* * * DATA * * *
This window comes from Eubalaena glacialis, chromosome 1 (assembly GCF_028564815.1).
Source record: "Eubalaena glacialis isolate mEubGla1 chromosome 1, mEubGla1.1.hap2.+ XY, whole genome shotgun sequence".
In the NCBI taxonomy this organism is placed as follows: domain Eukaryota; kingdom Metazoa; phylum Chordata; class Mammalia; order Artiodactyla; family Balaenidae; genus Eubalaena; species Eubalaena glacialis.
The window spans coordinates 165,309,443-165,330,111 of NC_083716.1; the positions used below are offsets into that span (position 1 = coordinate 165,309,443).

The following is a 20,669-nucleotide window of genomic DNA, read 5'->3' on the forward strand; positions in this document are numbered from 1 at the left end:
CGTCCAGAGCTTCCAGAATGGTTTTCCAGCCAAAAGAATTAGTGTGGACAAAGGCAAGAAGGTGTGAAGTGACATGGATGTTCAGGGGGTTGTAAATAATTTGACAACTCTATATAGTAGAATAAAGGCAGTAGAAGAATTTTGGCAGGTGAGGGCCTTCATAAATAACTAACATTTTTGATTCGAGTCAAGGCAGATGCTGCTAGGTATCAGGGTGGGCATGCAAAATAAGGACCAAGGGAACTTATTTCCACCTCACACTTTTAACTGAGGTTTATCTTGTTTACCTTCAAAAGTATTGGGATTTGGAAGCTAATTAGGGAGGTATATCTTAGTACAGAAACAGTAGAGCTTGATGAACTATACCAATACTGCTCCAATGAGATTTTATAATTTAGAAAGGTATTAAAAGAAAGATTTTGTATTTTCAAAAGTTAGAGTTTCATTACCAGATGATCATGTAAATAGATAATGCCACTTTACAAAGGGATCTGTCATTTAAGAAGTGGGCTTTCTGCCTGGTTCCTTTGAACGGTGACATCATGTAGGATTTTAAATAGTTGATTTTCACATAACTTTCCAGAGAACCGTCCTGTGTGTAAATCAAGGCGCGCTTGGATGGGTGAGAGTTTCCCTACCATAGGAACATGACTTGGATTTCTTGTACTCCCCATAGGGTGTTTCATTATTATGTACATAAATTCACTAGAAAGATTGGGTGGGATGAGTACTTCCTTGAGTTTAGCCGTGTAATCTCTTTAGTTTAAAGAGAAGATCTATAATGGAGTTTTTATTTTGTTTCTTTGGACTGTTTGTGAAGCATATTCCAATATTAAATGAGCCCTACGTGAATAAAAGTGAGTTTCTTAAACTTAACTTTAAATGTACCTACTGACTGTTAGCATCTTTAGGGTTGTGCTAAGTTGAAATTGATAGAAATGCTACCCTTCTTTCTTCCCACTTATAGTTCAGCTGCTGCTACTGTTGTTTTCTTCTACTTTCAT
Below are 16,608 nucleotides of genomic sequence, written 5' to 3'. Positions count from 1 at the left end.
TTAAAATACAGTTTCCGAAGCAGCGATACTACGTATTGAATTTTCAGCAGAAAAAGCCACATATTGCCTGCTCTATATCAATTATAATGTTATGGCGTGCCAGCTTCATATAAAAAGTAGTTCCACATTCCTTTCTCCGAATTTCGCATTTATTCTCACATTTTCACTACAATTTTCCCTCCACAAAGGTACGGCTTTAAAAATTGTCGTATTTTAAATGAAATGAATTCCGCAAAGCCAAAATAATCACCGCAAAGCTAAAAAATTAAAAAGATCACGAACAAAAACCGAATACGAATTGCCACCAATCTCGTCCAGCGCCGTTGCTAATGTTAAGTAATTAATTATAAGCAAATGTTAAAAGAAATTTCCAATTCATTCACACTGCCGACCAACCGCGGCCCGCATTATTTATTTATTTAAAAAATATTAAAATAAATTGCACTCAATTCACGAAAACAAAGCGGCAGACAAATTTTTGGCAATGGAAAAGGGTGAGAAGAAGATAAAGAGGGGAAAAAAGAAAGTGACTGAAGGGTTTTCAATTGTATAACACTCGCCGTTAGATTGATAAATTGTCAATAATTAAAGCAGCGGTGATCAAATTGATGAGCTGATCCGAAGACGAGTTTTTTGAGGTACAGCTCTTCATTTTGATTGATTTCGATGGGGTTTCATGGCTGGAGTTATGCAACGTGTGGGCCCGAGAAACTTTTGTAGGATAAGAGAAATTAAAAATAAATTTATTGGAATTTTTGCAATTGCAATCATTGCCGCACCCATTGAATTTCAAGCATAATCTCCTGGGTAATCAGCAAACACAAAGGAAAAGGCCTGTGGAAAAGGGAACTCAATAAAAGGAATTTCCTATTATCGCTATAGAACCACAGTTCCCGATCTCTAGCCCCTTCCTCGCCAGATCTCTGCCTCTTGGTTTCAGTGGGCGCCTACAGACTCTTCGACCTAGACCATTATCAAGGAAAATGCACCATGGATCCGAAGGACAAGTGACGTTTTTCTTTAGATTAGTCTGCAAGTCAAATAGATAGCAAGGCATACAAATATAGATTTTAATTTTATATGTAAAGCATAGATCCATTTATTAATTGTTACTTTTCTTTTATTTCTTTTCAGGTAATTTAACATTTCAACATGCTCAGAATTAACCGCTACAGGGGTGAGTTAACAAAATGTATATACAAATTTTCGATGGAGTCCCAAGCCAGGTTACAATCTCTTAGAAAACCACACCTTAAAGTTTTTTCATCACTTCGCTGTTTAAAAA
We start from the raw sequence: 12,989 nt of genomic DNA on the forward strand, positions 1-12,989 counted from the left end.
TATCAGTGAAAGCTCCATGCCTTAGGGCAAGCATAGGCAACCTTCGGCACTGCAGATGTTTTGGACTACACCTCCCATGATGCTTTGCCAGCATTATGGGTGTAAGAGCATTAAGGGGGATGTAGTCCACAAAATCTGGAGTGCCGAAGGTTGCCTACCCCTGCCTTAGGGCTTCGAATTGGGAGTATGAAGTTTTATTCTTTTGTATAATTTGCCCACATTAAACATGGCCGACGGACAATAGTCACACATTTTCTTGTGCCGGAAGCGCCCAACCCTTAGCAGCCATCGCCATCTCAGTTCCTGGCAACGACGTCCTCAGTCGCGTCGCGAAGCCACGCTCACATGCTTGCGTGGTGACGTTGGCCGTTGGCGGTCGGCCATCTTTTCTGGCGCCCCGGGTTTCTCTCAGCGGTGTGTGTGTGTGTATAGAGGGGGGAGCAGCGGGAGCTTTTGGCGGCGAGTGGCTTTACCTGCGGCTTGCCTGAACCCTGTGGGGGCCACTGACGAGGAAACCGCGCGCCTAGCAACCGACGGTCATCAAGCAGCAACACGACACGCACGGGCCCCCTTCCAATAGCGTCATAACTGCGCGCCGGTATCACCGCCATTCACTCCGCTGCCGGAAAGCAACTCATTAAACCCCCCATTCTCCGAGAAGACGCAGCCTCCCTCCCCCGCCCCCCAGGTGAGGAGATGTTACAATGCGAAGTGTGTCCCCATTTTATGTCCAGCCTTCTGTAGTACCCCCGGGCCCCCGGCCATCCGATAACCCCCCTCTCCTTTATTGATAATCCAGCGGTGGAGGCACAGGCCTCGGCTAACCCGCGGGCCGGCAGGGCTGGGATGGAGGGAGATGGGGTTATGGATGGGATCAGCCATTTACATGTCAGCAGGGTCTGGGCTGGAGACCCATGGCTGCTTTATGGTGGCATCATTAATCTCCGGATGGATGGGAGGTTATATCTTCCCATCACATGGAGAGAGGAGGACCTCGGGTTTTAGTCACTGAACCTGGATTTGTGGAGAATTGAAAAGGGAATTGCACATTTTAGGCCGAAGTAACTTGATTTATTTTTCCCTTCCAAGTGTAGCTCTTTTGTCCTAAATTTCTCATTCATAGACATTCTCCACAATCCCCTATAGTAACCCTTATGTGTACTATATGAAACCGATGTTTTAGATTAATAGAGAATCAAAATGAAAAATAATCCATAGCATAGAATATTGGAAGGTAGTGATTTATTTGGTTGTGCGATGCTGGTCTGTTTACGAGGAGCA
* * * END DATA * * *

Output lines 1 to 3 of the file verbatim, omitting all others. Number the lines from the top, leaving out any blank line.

This window comes from Eubalaena glacialis, chromosome 1 (assembly GCF_028564815.1).
Source record: "Eubalaena glacialis isolate mEubGla1 chromosome 1, mEubGla1.1.hap2.+ XY, whole genome shotgun sequence".
In the NCBI taxonomy this organism is placed as follows: domain Eukaryota; kingdom Metazoa; phylum Chordata; class Mammalia; order Artiodactyla; family Balaenidae; genus Eubalaena; species Eubalaena glacialis.